Eta Aquarius meteor shower: How and when to watch it

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The Eta Aquarid meteor shower created a stunning display over the Canary Islands on May 6, 2013.

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May begins with the Eta Aquarid meteor shower, and experts are predicting a better show than in recent years, according to American Meteor Society.

During the period when the meteor shower is expected to reach its peak – in the early morning hours of Sunday and Monday, according to the website EarthSky – The moon in the new moon phase will be only 6% illuminated. Experts suggest monitoring the sky between 2 and 5 a.m. local time.

The Eta Aquaridis shower is often considered the best meteor shower of the year in the Southern Hemisphere, with sky watchers able to see 20 to 40 meteors every hour, or perhaps more, according to EarthSky. In the Northern Hemisphere, observers can expect to see between 10 and 20 meteors in the hours before dawn, according to the American “space” website. NASA.

The source of the Eta Aquarius meteor shower is Halley’s Comet. Earth crosses the comet’s orbital path each spring between April and May, causing tiny grains of rock and dust rained down by the comet to hit our planet’s atmosphere and create a dazzling meteor display. This happens again in October, resulting in an orionid meteor shower.

Halley’s Comet was last seen across Earth’s night sky in 1986, and will swing by again in 2061 as it travels a 76-year orbit around the sun.

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The meteors appear to come from the northeastern part of the constellation Aquarius, which contributes to the shower’s name.

The hourly rate of visible meteors is expected to be enhanced this year due to debris being moved by Jupiter closer to Earth, according to the American Meteor Society. This last happened in 2013, when interest rates were significantly boosted.

Astronomers expected higher rates of Eta Aquarius in 2023, but the full moon outshines the meteors, and scientists have been unable to verify whether the enhancement has occurred. But with no lunar interference in sight, the rate of visible meteors could double if enhancement occurs, according to the American Meteor Society.

If you live in an urban area, you may want to drive somewhere that’s not full of city lights that might obstruct your vision.

Find an open area with a wide view of the sky. Make sure you have a chair or blanket so you can look up straight. Give your eyes about 20 to 30 minutes to adjust to the darkness – without looking at your phone – so that the meteors are easier to spot.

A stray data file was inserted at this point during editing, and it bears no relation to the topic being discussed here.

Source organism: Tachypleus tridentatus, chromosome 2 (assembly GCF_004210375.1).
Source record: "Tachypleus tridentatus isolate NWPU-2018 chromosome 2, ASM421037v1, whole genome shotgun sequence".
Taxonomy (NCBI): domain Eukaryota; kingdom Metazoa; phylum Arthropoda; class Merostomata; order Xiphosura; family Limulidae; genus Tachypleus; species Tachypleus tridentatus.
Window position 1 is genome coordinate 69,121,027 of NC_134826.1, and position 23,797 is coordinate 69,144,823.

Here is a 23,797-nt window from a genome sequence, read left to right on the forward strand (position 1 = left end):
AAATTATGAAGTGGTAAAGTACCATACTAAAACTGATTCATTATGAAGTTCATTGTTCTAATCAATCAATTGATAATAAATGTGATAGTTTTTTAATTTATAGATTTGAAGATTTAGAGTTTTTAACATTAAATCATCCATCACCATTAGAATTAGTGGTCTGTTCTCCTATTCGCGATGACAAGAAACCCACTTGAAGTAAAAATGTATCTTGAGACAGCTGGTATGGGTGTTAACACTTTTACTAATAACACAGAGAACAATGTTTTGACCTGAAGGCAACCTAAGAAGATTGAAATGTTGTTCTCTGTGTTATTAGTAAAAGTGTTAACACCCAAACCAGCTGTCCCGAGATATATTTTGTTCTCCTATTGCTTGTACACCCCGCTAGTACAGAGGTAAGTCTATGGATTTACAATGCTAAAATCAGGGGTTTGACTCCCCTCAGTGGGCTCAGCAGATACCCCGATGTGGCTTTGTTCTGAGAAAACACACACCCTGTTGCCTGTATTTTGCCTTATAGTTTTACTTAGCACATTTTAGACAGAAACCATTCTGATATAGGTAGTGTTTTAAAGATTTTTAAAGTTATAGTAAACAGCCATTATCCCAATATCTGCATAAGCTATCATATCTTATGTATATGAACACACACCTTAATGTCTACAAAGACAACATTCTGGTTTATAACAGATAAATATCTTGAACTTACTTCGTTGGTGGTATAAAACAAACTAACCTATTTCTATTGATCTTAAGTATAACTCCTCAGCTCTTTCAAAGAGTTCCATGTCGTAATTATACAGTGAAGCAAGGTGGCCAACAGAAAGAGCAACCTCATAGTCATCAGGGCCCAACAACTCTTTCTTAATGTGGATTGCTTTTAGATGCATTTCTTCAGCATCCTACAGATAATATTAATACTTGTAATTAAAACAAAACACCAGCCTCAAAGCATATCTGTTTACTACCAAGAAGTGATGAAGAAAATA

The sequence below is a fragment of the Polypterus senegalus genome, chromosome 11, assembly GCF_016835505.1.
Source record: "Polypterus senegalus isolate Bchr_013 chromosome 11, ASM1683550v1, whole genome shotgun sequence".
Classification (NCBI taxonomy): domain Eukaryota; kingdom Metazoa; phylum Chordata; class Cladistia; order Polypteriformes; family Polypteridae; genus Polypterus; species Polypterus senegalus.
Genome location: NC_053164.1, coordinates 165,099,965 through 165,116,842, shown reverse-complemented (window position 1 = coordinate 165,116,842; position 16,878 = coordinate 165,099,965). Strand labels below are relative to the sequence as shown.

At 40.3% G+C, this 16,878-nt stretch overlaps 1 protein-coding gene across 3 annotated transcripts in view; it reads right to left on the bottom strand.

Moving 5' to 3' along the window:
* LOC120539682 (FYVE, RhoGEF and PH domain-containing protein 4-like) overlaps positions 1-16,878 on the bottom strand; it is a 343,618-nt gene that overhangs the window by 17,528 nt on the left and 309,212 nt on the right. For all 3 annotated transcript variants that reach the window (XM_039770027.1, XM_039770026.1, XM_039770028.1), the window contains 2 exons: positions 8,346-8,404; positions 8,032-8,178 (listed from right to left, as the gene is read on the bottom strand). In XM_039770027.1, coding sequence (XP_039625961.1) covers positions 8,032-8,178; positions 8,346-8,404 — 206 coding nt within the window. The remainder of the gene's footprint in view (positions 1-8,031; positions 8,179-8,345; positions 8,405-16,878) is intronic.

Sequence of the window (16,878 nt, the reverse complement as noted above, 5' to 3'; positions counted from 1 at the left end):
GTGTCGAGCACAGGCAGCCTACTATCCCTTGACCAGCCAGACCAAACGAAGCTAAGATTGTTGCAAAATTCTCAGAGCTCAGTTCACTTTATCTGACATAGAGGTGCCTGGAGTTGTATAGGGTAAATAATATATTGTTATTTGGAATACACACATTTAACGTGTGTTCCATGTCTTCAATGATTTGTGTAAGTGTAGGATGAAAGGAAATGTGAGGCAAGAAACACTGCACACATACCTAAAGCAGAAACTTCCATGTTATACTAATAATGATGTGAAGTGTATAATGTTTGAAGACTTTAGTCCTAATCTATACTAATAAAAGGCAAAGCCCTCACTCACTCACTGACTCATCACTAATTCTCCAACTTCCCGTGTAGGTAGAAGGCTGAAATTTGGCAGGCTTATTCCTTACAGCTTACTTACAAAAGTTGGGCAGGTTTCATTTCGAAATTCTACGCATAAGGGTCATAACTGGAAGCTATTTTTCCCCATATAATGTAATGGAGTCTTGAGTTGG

The American Meteor Society invites spectators to come along Share their observations of pigeonsThis will help astronomers determine whether there are more meteorites than expected.

“Eta Aquariids will provide a good opportunity to see the strongest activity from this source until the 2040s,” according to the American Meteor Society.
“We strongly encourage everyone with clear skies to observe during this time and share your observations. We wish you good luck and look forward to seeing your results!”

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Here are the remaining meteor showers we can expect in 2024.

Buckeyes in the southern delta: July 29-30

Alpha Capricorn: July 30-31

Perseids: August 11-12

The Dragons: October 7-8

Orionides: October 20-21

Southern supplies: November 4-5

Northern Supply: November 11-12

Leonids: November 17-18

Gemini: December 13-14

Ursids: December 21-22

Each month’s full moon is associated with a specific name, according to Farmers Almanac. But the full moon has various names and meanings, according to Various indigenous tribes.

May 23: Venus Moon

June 21: Strawberry Moon

July 21: Pac Moon

August 19: Sturgeon Moon

September 17: Harvest Moon

October 17: Hunter’s Moon

November 15: Beaver Moon

December 15: Cold Moon

Solar and lunar eclipse

An annular solar eclipse will occur in the sky on October 2 over parts of South America. This type of eclipse is similar to a total solar eclipse, except that the Moon is located at the farthest point in its orbit from the Earth, so it cannot completely block the Sun. Instead, an annular solar eclipse creates a “ring of fire” in the sky where the fiery sunlight surrounds the moon’s shadow.

A partial lunar eclipse, when the Earth moves between the sun and the moon without being completely aligned, will appear over Europe and most parts of Asia, Africa, North America and South America between September 17 and 18.

Checks Location time and date To find out when each of these eclipses will appear.

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